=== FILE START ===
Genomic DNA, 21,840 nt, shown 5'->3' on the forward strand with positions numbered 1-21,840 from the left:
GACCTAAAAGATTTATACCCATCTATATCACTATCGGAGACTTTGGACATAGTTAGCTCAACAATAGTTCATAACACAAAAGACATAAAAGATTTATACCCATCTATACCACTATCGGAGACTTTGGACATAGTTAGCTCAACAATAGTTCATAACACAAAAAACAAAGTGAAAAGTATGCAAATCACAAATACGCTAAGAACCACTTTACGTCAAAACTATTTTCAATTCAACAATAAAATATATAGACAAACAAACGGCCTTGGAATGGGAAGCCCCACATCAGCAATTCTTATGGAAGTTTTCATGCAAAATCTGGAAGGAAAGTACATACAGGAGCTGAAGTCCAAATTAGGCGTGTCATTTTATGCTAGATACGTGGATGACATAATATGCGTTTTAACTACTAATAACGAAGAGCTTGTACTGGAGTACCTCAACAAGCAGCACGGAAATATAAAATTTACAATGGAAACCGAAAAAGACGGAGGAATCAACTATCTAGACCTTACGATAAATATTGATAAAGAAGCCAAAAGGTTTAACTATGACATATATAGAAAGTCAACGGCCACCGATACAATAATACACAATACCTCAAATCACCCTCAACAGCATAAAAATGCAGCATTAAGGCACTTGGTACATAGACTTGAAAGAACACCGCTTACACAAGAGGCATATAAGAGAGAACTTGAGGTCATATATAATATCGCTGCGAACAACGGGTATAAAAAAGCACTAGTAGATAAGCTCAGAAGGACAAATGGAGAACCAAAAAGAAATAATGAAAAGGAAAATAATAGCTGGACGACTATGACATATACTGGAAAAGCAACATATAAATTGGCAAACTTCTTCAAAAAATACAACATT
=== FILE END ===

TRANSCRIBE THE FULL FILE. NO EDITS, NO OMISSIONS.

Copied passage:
Genomic DNA, 21,840 nt, shown 5'->3' on the forward strand with positions numbered 1-21,840 from the left:
GACCTAAAAGATTTATACCCATCTATATCACTATCGGAGACTTTGGACATAGTTAGCTCAACAATAGTTCATAACACAAAAGACATAAAAGATTTATACCCATCTATACCACTATCGGAGACTTTGGACATAGTTAGCTCAACAATAGTTCATAACACAAAAAACAAAGTGAAAAGTATGCAAATCACAAATACGCTAAGAACCACTTTACGTCAAAACTATTTTCAATTCAACAATAAAATATATAGACAAACAAACGGCCTTGGAATGGGAAGCCCCACATCAGCAATTCTTATGGAAGTTTTCATGCAAAATCTGGAAGGAAAGTACATACAGGAGCTGAAGTCCAAATTAGGCGTGTCATTTTATGCTAGATACGTGGATGACATAATATGCGTTTTAACTACTAATAACGAAGAGCTTGTACTGGAGTACCTCAACAAGCAGCACGGAAATATAAAATTTACAATGGAAACCGAAAAAGACGGAGGAATCAACTATCTAGACCTTACGATAAATATTGATAAAGAAGCCAAAAGGTTTAACTATGACATATATAGAAAGTCAACGGCCACCGATACAATAATACACAATACCTCAAATCACCCTCAACAGCATAAAAATGCAGCATTAAGGCACTTGGTACATAGACTTGAAAGAACACCGCTTACACAAGAGGCATATAAGAGAGAACTTGAGGTCATATATAATATCGCTGCGAACAACGGGTATAAAAAAGCACTAGTAGATAAGCTCAGAAGGACAAATGGAGAACCAAAAAGAAATAATGAAAAGGAAAATAATAGCTGGACGACTATGACATATACTGGAAAAGCAACATATAAATTGGCAAACTTCTTCAAAAAATACAACATT